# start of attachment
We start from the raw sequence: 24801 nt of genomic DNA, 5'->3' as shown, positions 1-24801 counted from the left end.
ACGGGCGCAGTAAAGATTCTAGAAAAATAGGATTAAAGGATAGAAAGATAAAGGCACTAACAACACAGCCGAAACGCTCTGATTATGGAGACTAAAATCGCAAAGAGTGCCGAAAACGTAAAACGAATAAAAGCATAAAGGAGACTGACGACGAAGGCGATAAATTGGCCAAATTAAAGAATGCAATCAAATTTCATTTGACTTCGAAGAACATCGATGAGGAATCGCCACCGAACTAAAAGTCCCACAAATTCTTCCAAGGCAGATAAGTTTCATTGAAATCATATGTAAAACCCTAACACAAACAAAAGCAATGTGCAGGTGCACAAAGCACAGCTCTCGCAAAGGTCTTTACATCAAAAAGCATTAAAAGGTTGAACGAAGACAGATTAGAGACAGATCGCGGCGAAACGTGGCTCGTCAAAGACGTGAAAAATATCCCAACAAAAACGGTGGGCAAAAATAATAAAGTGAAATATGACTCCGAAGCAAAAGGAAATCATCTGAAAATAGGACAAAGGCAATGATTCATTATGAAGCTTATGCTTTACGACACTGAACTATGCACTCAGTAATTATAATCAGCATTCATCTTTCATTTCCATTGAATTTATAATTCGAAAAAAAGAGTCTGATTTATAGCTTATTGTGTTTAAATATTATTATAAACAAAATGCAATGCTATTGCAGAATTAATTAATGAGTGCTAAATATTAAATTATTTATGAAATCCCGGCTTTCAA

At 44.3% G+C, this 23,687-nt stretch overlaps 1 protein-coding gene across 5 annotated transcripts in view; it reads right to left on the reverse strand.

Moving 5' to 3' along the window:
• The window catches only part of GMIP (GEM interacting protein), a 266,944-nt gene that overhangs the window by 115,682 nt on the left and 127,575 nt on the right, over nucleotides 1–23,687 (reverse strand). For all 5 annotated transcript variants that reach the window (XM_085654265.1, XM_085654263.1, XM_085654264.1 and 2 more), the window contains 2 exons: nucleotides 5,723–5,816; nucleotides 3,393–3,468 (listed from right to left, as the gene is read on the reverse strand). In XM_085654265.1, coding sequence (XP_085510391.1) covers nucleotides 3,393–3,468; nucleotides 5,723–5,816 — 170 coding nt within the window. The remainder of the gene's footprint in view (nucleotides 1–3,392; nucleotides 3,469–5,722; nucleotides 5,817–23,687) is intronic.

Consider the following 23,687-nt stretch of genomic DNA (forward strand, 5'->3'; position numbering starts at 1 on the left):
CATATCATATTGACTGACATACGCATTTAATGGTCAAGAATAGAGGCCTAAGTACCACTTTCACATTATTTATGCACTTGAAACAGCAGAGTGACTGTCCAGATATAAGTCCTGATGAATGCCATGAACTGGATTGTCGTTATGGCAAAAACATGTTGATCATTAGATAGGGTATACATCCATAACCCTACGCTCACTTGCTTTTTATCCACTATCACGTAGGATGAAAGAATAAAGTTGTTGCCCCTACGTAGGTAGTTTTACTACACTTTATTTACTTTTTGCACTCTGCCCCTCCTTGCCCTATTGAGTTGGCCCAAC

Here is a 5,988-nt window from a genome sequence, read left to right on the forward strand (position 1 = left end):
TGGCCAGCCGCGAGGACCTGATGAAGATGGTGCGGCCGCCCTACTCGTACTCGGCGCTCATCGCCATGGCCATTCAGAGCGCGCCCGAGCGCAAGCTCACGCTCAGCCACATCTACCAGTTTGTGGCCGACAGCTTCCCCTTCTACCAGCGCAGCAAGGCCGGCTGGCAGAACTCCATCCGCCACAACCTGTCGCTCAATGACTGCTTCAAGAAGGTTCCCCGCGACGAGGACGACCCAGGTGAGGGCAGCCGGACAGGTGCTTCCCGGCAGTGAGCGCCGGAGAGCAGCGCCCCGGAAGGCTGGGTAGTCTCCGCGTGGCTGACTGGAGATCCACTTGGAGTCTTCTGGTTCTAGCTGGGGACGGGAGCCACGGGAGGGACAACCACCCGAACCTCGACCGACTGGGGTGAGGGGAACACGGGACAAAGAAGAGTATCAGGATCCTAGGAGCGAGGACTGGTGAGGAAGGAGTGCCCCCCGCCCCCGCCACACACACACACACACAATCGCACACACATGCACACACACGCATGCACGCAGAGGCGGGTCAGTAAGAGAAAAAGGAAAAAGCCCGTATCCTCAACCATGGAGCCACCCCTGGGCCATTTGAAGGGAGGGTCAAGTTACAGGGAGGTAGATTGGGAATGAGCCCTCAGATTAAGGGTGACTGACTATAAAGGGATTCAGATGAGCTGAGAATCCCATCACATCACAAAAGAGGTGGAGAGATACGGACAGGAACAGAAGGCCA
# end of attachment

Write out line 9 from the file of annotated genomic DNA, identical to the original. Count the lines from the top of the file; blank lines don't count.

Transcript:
TGGCCAGCCGCGAGGACCTGATGAAGATGGTGCGGCCGCCCTACTCGTACTCGGCGCTCATCGCCATGGCCATTCAGAGCGCGCCCGAGCGCAAGCTCACGCTCAGCCACATCTACCAGTTTGTGGCCGACAGCTTCCCCTTCTACCAGCGCAGCAAGGCCGGCTGGCAGAACTCCATCCGCCACAACCTGTCGCTCAATGACTGCTTCAAGAAGGTTCCCCGCGACGAGGACGACCCAGGTGAGGGCAGCCGGACAGGTGCTTCCCGGCAGTGAGCGCCGGAGAGCAGCGCCCCGGAAGGCTGGGTAGTCTCCGCGTGGCTGACTGGAGATCCACTTGGAGTCTTCTGGTTCTAGCTGGGGACGGGAGCCACGGGAGGGACAACCACCCGAACCTCGACCGACTGGGGTGAGGGGAACACGGGACAAAGAAGAGTATCAGGATCCTAGGAGCGAGGACTGGTGAGGAAGGAGTGCCCCCCGCCCCCGCCACACACACACACACACAATCGCACACACATGCACACACACGCATGCACGCAGAGGCGGGTCAGTAAGAGAAAAAGGAAAAAGCCCGTATCCTCAACCATGGAGCCACCCCTGGGCCATTTGAAGGGAGGGTCAAGTTACAGGGAGGTAGATTGGGAATGAGCCCTCAGATTAAGGGTGACTGACTATAAAGGGATTCAGATGAGCTGAGAATCCCATCACATCACAAAAGAGGTGGAGAGATACGGACAGGAACAGAAGGCCA